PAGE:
* * *

     The newly hired technician looked through the window at the woman in the next room and all the leads attached to her arms, legs, chest and head. Once the medicine he gave her started to take hold, she wouldn’t mind the Test so much.

I’ll think about the leads instead of the woman or the Dream Machine. The Dream Machine. No, I won’t think about the Dream Machine in the center of the room and the Test. Damn.

His eyes followed the leads’ connections to Dream Machine’s monitors. Was the woman the perfect Candidate? He didn’t want to think about the woman

When was the doctor going to come in? The Test will start soon and everything will be over. Quickly. I hope.

He stared at the plain, white wall behind the machine. He looked at the two blank monitors: the one in front of him and the then other for the attending doctor. The technician and the doctor would see and hear everything the woman in the Dream Machine would experience in a voyeuristic moment later on the upper half of their monitors in viewing format and in program format on the lower half of their monitors.

Is what I’m doing right? Should I find another job somewhere else? I still have a lot of student loans to pay and, after all, this place is still a

The doctor entered the room, mumbled a quick “hello,” and sat down in front of the other monitor while still reading her tablet. “I’m ready.” and added while still not looking at the technician, “Please start.”

He began keying in the initial commands on his keyboard.

Click. Click-click-click. Clink, click. Click. Click.

The Candidate in the other room could hear someone typing on a keyboard. It must be the leads near her ears. Who cares? Maybe she did. But, why couldn’t she see anything? Her head jerked slightly from quick stinging electrical pulses to her temples then

Everything was black.

Click-click. Click. Click. Click, click-click.

The doctor saw black on the upper half of her monitor. She looked at the lower half of the screen to see what data the technician was inputting and the corresponding running program.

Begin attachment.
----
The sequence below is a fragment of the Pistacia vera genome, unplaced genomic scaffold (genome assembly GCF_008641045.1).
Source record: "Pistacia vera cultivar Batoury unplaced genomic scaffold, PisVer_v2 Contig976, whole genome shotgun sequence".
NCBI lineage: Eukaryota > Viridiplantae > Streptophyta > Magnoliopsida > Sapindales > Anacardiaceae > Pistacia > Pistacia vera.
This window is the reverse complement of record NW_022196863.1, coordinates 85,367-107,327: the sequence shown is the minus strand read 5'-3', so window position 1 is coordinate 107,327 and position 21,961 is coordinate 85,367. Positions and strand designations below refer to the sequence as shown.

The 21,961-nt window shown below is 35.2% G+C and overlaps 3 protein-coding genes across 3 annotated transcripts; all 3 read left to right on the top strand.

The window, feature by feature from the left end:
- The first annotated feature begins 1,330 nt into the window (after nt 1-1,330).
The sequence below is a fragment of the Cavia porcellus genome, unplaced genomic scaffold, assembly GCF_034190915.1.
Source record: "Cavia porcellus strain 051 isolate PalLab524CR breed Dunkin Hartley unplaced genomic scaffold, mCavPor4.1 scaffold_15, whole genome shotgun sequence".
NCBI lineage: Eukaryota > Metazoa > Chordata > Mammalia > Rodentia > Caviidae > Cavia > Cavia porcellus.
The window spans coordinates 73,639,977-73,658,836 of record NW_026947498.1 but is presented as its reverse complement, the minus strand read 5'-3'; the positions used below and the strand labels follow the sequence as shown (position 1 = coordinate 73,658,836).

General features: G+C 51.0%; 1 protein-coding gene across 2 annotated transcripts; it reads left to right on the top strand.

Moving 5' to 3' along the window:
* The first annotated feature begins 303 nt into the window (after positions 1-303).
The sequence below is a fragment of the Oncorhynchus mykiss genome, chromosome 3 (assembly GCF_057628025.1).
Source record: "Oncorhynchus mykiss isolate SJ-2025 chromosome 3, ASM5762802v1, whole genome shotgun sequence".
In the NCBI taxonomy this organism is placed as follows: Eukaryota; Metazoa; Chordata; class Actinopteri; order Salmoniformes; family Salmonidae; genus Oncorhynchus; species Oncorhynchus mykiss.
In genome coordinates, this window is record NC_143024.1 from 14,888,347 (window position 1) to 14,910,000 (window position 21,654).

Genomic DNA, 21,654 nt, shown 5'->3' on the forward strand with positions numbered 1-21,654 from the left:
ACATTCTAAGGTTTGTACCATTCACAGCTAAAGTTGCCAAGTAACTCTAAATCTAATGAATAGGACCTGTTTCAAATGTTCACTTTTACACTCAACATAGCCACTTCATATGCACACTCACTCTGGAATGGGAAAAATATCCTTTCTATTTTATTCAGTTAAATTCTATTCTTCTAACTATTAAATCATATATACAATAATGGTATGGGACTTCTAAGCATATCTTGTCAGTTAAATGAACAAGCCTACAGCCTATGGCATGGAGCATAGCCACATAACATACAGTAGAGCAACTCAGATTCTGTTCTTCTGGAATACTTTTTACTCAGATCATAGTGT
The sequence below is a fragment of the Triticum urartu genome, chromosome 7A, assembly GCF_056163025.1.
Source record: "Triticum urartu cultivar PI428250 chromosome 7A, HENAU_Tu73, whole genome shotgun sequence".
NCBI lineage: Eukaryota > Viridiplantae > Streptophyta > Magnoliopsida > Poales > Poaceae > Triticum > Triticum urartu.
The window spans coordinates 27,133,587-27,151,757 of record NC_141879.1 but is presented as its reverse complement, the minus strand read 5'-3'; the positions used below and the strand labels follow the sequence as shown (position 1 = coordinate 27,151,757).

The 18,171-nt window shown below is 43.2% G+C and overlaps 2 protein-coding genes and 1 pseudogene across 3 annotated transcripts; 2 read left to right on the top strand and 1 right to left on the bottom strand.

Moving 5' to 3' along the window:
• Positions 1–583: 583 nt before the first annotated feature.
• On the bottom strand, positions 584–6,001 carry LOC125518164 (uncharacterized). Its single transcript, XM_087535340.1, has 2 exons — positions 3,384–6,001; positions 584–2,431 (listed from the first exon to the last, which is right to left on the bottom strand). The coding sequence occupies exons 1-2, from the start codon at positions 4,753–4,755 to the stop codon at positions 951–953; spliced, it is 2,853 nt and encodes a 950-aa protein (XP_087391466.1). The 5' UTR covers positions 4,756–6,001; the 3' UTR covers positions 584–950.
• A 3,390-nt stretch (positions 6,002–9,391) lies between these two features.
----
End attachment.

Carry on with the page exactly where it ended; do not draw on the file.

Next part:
Click-click, click. Click-click. Click. Click, click-click.

The technician glanced at the upper half of his monitor and saw that it was still black. He looked back down at the lower half. Data input and the Test’s program were scrolling. Now the lower half of his monitor read

     LEVEL ONE NOW BEGINNING

     The Candidate saw black. The doctor and technician still saw the upper half of their monitors glare black.

Click. Click.

Then the Candidate saw gray. The doctor and technician saw their monitors flick to a gray patch a moment later.

The technician continued to type as the program progressed.

The monitors flicked gray.

Then gray again.

Randa walked up to the doors of The Yellow Bird Night Club.

https://www.amazon.com/Project-9-2-Arthur-Butt/dp/1625264372/ref=asap_bc?ie=UTF8

 

A Review by Marssie Mencotti of Windy City Reviews

Snowfall’s Secret. Natalie Silk. Solstice Press, August 23, 2017, Trade Paperback and E-book,
268 pages.
Reviewed by Marssie Mencotti.

capture

http://windycityreviews.org/

Snowfall’s Secret by Natalie Silk is a young adult science fiction novel about a young girl from another planet who arrives on Earth with a past that she can’t remember. Snippets of memory rise to her consciousness every now and then, and readers will find themselves rooting for her to put the pieces together to find the sense of home and family that she craves. Natalie Silk dreamt of her protagonist Dahliea when she was just a young girl. Years passed, as did multiple story drafts, as she persisted with her quest. She had to get Dahliea into print.
Snowfall’s Secret is an introduction to a larger story that promises to unfold in subsequent books. This is Ms. Silk’s third book and the second book in the Dahliea series. It is a wonderful read.

The story begins in late summer at Mike and Jennifer’s summer rental, a few days before they are to return to the city for the start of school. We travel with Jamie through the school year until we arrive at the snowfall that begins the dramatic action of the story’s arc. This long introductory style of exposition seems appropriate as the reader is drawn into the heroine’s plight and is fully
vested in her success by the time the action heats up. The title, Snowfall’s Secret, only becomes meaningful later when a ski trip is announced. I found myself waiting for a snowfall on either planet to reveal the secret.